You see the theme repeated in liberal political cartoons, letters to the editor, campaign ads, opinion columns and candidates’ debates: The Republicans have no new ideas.

Like all political memes, this charge has enough truth in it to give it bite: The last time the GOP held the presidency and majorities in Congress, the party seemed much more interested in pork-barrel spending, the perks of office and staying in power for the sake of staying in power than it did in offering any substantial plans for dealing with our problems.

Indeed, there is a frame for describing our national politics that describes Democrats as the party of change and the GOP as the agent moderating the left’s wilder ideas to make them workable.

That frame, too, contains truth, but it needs to be filled out with some details.

For instance, Democrats have proposed and Republicans accepted most major social programs that now provide the benefits that touch all of us at some point in our lives.

The most notable of those are Social Security, Medicare, Medicaid and welfare, though there are many more specialized ones, ranging from agriculture subsidies to student loans to mortgage programs, and on and on nearly to infinity.

Such programs are, needless to say, popular with their recipients, because who doesn’t like to receive a check, and that has given critics a problem:

One can offer stern warnings about the future stability of such programs, but as long as the checks keep coming, it’s hard to raise concern among the voters to a level that would support addressing such long-range funding issues.

While it’s perfectly possible to describe alternate ways to address the needs for health care, retirement, care for the poor, etc., that these programs provide, those who propose such alterations (as former President George W. Bush found out in his futile effort to stir up interest in reforming Social Security) are contrasting something that doesn’t exist with something that does, always an uphill battle. Birds in the hand, and all that.

Thus, reformers find their ideas, no matter how sound, are all too easily demagogued as “taking away your benefits,” so their proposals get drowned in a chorus of boos before they are even heard.

However, things are changing. It may be true, as one Demotivators poster says, “It’s always darkest just before it turns completely black.” But our current parlous economic situation — brought about in great part by the debts incurred by the programs described above, and others added more recently that suffer from the same phantom-funding syndrome — may offer a glimmer of hope.

That is, the reformers may be able to break through the wall of denial and finally get a hearing from the electorate on the types of changes — and they must be substantial — that are needed to halt our long-standing plunge into an ocean of red ink that is being charged to our children and grandchildren.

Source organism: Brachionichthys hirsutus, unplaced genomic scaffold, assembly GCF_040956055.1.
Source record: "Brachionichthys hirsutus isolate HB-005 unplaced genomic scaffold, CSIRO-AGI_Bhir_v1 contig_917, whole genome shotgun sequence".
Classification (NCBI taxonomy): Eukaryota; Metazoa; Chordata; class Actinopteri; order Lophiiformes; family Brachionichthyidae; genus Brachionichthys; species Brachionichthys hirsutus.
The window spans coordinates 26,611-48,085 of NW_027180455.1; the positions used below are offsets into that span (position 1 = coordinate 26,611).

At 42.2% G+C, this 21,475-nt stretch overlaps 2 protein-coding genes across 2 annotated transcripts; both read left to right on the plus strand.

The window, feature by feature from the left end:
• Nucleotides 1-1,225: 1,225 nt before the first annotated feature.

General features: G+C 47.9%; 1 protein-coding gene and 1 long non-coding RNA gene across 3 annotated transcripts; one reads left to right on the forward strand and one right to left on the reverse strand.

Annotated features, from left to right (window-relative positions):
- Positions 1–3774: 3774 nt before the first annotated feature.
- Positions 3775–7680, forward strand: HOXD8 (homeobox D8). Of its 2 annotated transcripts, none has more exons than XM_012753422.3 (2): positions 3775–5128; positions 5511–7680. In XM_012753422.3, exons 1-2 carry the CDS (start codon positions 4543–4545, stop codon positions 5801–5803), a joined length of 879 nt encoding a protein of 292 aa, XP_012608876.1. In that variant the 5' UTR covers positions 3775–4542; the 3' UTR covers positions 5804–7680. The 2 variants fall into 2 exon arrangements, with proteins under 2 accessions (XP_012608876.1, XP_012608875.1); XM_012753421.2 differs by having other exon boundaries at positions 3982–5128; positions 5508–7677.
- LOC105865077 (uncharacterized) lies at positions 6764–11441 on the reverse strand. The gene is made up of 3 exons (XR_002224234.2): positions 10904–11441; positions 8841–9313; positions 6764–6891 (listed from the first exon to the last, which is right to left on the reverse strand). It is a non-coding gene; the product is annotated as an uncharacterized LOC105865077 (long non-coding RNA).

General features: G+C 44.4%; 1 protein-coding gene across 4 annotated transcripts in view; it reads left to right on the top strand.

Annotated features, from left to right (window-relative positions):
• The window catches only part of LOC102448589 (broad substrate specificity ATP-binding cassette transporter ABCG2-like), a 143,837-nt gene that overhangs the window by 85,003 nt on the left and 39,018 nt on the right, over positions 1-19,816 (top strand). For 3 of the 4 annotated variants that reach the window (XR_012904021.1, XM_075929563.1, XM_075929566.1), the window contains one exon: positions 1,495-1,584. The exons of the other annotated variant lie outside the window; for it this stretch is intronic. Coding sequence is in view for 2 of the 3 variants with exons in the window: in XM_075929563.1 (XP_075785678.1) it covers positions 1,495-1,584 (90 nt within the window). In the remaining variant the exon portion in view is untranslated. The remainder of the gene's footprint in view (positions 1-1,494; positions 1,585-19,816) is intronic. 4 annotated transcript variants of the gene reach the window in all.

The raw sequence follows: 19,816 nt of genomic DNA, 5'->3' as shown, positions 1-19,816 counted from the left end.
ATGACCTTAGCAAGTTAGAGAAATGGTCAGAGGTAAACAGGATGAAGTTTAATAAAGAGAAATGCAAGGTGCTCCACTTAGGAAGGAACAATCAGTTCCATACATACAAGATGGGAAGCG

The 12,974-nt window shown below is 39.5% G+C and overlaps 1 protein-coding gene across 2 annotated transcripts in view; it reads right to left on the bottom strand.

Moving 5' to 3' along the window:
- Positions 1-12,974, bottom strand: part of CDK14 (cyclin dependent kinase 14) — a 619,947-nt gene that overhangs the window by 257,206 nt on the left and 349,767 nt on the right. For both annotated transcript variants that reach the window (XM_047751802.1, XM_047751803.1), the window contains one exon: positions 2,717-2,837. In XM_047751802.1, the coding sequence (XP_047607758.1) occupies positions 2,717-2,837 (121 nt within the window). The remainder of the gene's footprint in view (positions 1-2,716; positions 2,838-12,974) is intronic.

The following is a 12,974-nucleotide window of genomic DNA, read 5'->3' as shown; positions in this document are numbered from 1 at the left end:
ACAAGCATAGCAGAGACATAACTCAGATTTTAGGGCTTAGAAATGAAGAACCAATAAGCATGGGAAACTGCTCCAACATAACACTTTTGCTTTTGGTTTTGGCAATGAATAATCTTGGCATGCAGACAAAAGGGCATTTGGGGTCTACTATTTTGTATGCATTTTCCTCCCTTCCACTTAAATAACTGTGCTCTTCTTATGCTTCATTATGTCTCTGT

One example of a Republican with a substantive list of ideas for reform is Rep. Paul Ryan of Wisconsin, whose “Road Map for America’s Future” (www.roadmap.republicans.budget.house.gov) is drawing enough fire from the usual left-wing suspects, such as the Times’ Paul Krugman, to make many people think he’s created something worth checking out.

Ryan’s plan — far too comprehensive to do more than summarize here — was described this way by Fred Barnes in the July 19 Weekly Standard:

“It would give everyone a refundable tax credit to buy health insurance, allow individual retirement accounts (for people under 55) to be carved out of Social Security, reduce the six income tax rates to two (10 and 25 percent), and replace the corporate tax (35 percent) with a business consumption tax (8.5 percent). And that’s not the half of it.”

As Barnes noted, Ryan, the ranking Republican on the House Budget Committee, got the Congressional Budget Office to evaluate his plan.

The CBO concluded the Road Map “would make the Social Security and Medicare programs permanently solvent (and) lift the growing debt burden on future generations, and hold federal taxes to no more than 19 percent of GDP.”

Ryan’s changes are significant — but far more fiscally sound than the equally deep changes the Democrats have already imposed on our health care system. Those changes, along with the unfunded liabilities of existing programs, threaten trillions in deficits for decades to come. History shows, however, that conservatives can’t fight something with nothing, and Ryan’s plan offers a set of responsible core proposals that, even if modified by the political process, offer real “hope and change” for the future that moves in the opposite direction of the state-run, high-tax economy being imposed on us by the Democrats.

But even if they win back a majority in Congress just by not being Democrats, Republicans can’t assume that voters will trust them in the future.

There’s a considerable legacy of well-earned skepticism to overcome if they regain power, and the best way to win back the people’s trust is to have a solid, practical program to fix the current set of fiscal woes that threaten to overwhelm us.

As Barnes says, Democrats “can’t endorse (the Road Map) for fear of alienating their liberal base, which loathes anything that reduces the size of government.”

There’s an opportunity there. Will the GOP take it? If not, it won’t be a majority for long.

M.D. Harmon is an editorial writer. He can be contacted at 791-6482 or at:

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